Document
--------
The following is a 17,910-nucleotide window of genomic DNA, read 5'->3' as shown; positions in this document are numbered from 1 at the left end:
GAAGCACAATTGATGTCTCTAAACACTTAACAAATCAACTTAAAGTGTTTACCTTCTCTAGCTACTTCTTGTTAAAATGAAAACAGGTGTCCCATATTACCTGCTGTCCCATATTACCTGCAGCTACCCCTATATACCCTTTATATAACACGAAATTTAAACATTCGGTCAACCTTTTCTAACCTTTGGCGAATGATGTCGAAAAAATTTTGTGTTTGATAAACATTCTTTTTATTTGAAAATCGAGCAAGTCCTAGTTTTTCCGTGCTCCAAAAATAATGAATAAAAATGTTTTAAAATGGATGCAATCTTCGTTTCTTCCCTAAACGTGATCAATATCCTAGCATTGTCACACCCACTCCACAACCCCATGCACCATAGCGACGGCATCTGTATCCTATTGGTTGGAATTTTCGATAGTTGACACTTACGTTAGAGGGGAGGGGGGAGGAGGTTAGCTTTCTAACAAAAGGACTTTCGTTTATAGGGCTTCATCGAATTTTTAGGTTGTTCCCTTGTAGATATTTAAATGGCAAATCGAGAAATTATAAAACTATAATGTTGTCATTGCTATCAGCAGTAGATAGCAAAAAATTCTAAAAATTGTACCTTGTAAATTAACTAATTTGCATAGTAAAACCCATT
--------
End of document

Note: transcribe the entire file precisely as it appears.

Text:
The following is a 17,910-nucleotide window of genomic DNA, read 5'->3' as shown; positions in this document are numbered from 1 at the left end:
GAAGCACAATTGATGTCTCTAAACACTTAACAAATCAACTTAAAGTGTTTACCTTCTCTAGCTACTTCTTGTTAAAATGAAAACAGGTGTCCCATATTACCTGCTGTCCCATATTACCTGCAGCTACCCCTATATACCCTTTATATAACACGAAATTTAAACATTCGGTCAACCTTTTCTAACCTTTGGCGAATGATGTCGAAAAAATTTTGTGTTTGATAAACATTCTTTTTATTTGAAAATCGAGCAAGTCCTAGTTTTTCCGTGCTCCAAAAATAATGAATAAAAATGTTTTAAAATGGATGCAATCTTCGTTTCTTCCCTAAACGTGATCAATATCCTAGCATTGTCACACCCACTCCACAACCCCATGCACCATAGCGACGGCATCTGTATCCTATTGGTTGGAATTTTCGATAGTTGACACTTACGTTAGAGGGGAGGGGGGAGGAGGTTAGCTTTCTAACAAAAGGACTTTCGTTTATAGGGCTTCATCGAATTTTTAGGTTGTTCCCTTGTAGATATTTAAATGGCAAATCGAGAAATTATAAAACTATAATGTTGTCATTGCTATCAGCAGTAGATAGCAAAAAATTCTAAAAATTGTACCTTGTAAATTAACTAATTTGCATAGTAAAACCCATT